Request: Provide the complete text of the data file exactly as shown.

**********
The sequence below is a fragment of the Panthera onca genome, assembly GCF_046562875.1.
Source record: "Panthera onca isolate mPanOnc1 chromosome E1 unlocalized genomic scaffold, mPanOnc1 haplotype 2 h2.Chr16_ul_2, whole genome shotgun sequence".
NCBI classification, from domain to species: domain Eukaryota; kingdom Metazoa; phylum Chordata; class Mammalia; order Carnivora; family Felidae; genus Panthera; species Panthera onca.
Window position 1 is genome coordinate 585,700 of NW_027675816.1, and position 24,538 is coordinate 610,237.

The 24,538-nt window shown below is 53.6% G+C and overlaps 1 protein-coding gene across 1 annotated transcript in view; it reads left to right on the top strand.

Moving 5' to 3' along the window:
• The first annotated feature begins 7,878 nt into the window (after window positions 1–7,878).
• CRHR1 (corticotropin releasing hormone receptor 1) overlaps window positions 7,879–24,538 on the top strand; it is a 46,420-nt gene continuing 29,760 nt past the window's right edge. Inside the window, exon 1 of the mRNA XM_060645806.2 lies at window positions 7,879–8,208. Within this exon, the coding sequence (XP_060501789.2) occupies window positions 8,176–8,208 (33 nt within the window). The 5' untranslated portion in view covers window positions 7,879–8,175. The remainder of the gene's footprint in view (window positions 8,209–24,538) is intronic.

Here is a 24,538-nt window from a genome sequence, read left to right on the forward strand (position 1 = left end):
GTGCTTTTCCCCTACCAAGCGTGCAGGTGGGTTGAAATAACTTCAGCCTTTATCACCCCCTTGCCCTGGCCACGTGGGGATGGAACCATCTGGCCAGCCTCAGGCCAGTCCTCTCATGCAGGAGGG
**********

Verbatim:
The sequence below is a fragment of the Panthera onca genome, assembly GCF_046562875.1.
Source record: "Panthera onca isolate mPanOnc1 chromosome E1 unlocalized genomic scaffold, mPanOnc1 haplotype 2 h2.Chr16_ul_2, whole genome shotgun sequence".
NCBI classification, from domain to species: domain Eukaryota; kingdom Metazoa; phylum Chordata; class Mammalia; order Carnivora; family Felidae; genus Panthera; species Panthera onca.
Window position 1 is genome coordinate 585,700 of NW_027675816.1, and position 24,538 is coordinate 610,237.

The 24,538-nt window shown below is 53.6% G+C and overlaps 1 protein-coding gene across 1 annotated transcript in view; it reads left to right on the top strand.

Moving 5' to 3' along the window:
• The first annotated feature begins 7,878 nt into the window (after window positions 1–7,878).
• CRHR1 (corticotropin releasing hormone receptor 1) overlaps window positions 7,879–24,538 on the top strand; it is a 46,420-nt gene continuing 29,760 nt past the window's right edge. Inside the window, exon 1 of the mRNA XM_060645806.2 lies at window positions 7,879–8,208. Within this exon, the coding sequence (XP_060501789.2) occupies window positions 8,176–8,208 (33 nt within the window). The 5' untranslated portion in view covers window positions 7,879–8,175. The remainder of the gene's footprint in view (window positions 8,209–24,538) is intronic.

Here is a 24,538-nt window from a genome sequence, read left to right on the forward strand (position 1 = left end):
GTGCTTTTCCCCTACCAAGCGTGCAGGTGGGTTGAAATAACTTCAGCCTTTATCACCCCCTTGCCCTGGCCACGTGGGGATGGAACCATCTGGCCAGCCTCAGGCCAGTCCTCTCATGCAGGAGGG